“In the Gospels, Saint Joseph appears as a strong and courageous man, a working man, yet in his heart we see great tenderness, which is not the virtue of the weak but rather a sign of strength of spirit and a capacity for concern, for compassion, for genuine openness to others, for love. We must not be afraid of goodness, of tenderness!”
Art credit: Saint Joseph with the Infant Jesus, by Guido Reni, ca. 1635
In his address to media representatives yesterday, Pope Francis pointed out that, while the Petrine ministry is of course important, it is not what the Church is ultimately about:
“Christ is the Church’s Pastor, but his presence in history passes through the freedom of human beings; from their midst one is chosen to serve as his Vicar, the Successor of the Apostle Peter. Yet Christ remains the centre, not the Successor of Peter: Christ, Christ is the centre. Christ is the fundamental point of reference, the heart of the Church. Without him, Peter and the Church would not exist or have reason to exist. As Benedict XVI frequently reminded us, Christ is present in Church and guides her. In everything that has occurred, the principal agent has been, in the final analysis, the Holy Spirit. He prompted the decision of Benedict XVI for the good of the Church; he guided the Cardinals in prayer and in the election.”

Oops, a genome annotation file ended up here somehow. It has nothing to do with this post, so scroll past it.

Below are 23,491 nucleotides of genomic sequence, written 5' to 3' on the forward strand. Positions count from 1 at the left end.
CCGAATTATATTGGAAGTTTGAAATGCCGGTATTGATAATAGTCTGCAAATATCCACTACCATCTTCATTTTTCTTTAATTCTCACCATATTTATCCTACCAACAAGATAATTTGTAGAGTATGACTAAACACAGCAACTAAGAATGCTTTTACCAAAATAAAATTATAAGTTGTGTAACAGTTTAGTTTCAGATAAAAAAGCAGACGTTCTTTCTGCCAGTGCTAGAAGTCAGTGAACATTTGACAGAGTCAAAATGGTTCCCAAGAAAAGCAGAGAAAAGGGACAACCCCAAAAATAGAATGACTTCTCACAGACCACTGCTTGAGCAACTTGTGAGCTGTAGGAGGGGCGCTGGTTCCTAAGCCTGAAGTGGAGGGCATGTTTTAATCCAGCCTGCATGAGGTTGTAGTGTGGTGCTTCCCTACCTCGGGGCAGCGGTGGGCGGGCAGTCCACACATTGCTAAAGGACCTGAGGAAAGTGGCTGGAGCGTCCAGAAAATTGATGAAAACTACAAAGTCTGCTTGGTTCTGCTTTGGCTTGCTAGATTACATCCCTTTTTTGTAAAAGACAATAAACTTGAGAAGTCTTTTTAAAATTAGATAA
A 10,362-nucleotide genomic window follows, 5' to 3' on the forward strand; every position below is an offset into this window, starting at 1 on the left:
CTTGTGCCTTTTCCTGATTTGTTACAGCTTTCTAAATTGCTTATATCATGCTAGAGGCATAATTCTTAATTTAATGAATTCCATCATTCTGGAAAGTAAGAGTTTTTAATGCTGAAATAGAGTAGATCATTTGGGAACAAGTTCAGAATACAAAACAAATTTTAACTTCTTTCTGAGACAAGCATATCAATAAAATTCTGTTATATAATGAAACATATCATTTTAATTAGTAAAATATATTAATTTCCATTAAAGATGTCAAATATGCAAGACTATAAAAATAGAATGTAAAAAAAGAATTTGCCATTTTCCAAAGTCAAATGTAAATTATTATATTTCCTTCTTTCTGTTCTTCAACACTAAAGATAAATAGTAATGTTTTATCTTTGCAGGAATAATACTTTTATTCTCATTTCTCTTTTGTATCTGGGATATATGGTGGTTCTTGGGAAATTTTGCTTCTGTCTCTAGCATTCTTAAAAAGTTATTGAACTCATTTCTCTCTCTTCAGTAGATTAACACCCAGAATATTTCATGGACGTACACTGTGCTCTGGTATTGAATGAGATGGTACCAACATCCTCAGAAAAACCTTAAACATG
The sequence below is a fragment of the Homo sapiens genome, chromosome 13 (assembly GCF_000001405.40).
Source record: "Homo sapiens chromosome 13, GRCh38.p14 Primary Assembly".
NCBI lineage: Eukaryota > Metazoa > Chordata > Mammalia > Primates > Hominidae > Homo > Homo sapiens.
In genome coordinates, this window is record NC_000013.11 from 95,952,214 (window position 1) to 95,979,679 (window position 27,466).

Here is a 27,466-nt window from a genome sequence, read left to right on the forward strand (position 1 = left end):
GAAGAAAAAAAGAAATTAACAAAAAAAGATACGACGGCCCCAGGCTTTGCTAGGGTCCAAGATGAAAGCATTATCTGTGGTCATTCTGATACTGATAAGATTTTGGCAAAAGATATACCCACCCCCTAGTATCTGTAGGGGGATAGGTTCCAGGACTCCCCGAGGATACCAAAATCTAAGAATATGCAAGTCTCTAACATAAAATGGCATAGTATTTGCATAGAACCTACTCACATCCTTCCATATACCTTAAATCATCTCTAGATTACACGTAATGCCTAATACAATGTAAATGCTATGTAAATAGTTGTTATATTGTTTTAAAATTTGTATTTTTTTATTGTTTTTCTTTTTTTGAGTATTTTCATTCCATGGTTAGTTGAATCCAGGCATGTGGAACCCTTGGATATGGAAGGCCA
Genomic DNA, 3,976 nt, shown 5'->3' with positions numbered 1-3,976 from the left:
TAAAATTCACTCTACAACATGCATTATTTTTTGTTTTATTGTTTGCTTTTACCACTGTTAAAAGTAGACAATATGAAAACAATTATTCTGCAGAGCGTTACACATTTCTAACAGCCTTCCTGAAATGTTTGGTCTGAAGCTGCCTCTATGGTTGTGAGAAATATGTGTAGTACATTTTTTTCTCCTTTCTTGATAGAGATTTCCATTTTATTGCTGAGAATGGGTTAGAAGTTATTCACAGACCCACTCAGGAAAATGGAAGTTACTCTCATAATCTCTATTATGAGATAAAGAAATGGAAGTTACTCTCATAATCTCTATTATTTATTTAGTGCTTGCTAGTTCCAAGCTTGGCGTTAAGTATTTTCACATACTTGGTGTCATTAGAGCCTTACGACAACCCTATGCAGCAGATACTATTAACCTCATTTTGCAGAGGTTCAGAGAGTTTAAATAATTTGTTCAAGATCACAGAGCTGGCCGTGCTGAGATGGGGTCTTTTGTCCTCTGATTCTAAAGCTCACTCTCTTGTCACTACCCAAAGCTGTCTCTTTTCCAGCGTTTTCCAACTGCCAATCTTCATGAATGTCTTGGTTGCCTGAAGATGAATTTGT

In these days and weeks it is only understandable that much time and energy is devoted on the Pope. We need and should take the time to get to know him, and that will go on for some time yet. But let’s not limit ourselves to his person. After all, he is simply the shepherd who will lead us to the Good Shepherd.
No shepherd is a carbon copy of other shepherds. Pope Francis is not Pope Benedict XVI. But their ministries do compliment each other. We can’t see them in isolation, nor should we engage in competitions to see who is the better shepherd.
In many of his recent words, as in the quote above, Pope Francis reminds us of what his predecessor taught. In a sense, he is building his own ministry on that of Benedict, and that means we can’t put everything the latter taught and did behind us. Just like we can’t ignore what John Paul II taught, or Paul VI, or John XXIII…